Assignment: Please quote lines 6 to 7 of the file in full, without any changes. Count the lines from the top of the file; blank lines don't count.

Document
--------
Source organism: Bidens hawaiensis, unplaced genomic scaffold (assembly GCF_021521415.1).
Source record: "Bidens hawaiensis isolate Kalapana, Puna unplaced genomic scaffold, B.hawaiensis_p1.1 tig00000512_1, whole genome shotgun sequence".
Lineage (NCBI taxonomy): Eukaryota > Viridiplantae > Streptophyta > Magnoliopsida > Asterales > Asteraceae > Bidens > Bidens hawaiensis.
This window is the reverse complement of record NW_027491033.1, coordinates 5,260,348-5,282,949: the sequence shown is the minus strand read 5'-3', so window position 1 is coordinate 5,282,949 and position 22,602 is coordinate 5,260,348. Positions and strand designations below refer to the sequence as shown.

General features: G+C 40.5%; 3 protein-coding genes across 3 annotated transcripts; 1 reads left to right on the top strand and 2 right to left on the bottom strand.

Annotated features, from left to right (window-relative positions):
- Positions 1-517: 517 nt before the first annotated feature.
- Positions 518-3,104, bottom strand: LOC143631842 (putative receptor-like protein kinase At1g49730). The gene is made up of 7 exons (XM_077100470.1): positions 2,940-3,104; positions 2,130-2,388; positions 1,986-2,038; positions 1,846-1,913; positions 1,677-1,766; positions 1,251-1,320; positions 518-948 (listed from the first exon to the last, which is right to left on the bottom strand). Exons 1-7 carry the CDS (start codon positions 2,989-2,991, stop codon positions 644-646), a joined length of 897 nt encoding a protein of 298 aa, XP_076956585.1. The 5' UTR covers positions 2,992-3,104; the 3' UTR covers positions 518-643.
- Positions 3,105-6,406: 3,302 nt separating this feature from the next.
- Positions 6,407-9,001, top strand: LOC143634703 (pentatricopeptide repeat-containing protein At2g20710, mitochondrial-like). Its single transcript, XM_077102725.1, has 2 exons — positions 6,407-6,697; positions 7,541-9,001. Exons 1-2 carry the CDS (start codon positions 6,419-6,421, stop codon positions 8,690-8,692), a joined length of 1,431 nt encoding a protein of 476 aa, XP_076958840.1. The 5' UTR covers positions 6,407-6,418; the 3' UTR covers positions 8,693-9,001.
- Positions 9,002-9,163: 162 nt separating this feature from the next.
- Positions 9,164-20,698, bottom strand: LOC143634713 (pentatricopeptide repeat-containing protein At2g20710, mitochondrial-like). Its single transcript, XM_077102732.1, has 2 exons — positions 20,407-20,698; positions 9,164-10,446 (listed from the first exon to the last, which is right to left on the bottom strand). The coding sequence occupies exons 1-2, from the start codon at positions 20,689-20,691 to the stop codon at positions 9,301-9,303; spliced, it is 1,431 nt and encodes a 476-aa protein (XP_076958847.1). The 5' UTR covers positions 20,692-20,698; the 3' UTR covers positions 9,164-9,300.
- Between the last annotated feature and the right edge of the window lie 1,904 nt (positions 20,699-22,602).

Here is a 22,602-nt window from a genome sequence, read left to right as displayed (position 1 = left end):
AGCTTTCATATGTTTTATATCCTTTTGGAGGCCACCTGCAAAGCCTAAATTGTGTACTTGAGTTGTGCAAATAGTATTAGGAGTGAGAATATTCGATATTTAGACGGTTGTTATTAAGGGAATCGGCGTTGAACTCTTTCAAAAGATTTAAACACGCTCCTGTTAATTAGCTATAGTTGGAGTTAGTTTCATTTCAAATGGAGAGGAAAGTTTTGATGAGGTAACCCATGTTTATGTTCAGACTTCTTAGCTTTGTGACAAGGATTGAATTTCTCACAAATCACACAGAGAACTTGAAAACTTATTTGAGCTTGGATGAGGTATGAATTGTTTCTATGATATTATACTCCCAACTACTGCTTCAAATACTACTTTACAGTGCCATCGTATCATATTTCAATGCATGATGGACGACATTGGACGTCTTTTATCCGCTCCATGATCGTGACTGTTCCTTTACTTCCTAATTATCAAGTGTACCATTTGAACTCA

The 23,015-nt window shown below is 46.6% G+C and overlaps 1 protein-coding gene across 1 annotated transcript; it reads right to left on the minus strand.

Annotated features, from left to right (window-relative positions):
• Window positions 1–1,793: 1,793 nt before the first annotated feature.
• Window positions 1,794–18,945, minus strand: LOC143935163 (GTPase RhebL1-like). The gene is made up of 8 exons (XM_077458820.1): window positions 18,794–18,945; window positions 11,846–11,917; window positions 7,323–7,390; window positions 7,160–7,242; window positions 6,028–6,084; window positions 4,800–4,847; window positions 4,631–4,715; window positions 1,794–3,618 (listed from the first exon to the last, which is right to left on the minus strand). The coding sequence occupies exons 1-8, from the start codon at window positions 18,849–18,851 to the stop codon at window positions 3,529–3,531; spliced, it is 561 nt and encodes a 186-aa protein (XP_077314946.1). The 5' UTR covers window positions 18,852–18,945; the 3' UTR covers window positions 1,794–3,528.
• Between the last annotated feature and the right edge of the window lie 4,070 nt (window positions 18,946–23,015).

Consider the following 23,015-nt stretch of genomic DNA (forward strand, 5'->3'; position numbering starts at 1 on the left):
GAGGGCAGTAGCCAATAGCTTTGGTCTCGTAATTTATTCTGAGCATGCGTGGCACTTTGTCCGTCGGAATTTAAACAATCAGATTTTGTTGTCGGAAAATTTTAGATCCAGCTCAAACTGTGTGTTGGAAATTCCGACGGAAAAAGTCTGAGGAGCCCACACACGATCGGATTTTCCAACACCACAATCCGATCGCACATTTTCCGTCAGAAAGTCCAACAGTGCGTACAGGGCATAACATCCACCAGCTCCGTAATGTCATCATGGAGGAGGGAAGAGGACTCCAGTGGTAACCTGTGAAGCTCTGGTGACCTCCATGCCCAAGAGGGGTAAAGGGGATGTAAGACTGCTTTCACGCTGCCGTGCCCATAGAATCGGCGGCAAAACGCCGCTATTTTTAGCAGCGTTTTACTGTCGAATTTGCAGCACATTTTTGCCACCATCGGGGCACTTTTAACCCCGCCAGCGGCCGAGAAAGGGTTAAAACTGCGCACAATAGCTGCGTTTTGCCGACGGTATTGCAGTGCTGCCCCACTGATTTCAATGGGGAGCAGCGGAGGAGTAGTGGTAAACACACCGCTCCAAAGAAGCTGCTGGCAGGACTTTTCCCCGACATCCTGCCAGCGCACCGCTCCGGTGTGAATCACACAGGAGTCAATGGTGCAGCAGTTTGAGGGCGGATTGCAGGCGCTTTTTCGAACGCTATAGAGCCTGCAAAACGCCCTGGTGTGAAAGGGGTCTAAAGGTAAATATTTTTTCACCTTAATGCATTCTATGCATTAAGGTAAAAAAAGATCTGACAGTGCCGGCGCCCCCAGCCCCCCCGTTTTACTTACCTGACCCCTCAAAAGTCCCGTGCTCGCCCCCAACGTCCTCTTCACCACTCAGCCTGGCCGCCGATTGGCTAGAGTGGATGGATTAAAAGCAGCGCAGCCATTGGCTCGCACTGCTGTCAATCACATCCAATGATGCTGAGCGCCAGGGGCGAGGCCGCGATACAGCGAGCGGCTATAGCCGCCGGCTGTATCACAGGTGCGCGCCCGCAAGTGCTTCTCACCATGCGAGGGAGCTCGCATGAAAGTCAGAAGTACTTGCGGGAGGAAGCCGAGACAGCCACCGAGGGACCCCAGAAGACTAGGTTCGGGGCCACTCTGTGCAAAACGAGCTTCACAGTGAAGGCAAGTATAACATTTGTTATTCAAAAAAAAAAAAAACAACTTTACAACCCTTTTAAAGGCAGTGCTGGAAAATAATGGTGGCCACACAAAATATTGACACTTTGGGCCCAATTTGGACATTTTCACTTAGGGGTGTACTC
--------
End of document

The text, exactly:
Annotated features, from left to right (window-relative positions):
- Positions 1-517: 517 nt before the first annotated feature.